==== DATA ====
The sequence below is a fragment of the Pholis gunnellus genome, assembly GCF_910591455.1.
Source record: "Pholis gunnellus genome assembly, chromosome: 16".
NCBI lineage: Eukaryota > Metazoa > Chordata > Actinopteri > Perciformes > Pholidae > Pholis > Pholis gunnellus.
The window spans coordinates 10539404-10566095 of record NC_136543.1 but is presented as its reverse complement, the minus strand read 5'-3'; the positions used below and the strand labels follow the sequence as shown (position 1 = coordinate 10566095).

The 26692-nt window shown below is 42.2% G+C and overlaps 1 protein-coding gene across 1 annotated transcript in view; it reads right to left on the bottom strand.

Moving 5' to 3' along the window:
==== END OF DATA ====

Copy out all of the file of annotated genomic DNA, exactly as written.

The sequence below is a fragment of the Pholis gunnellus genome, assembly GCF_910591455.1.
Source record: "Pholis gunnellus genome assembly, chromosome: 16".
NCBI lineage: Eukaryota > Metazoa > Chordata > Actinopteri > Perciformes > Pholidae > Pholis > Pholis gunnellus.
The window spans coordinates 10539404-10566095 of record NC_136543.1 but is presented as its reverse complement, the minus strand read 5'-3'; the positions used below and the strand labels follow the sequence as shown (position 1 = coordinate 10566095).

The 26692-nt window shown below is 42.2% G+C and overlaps 1 protein-coding gene across 1 annotated transcript in view; it reads right to left on the bottom strand.

Moving 5' to 3' along the window: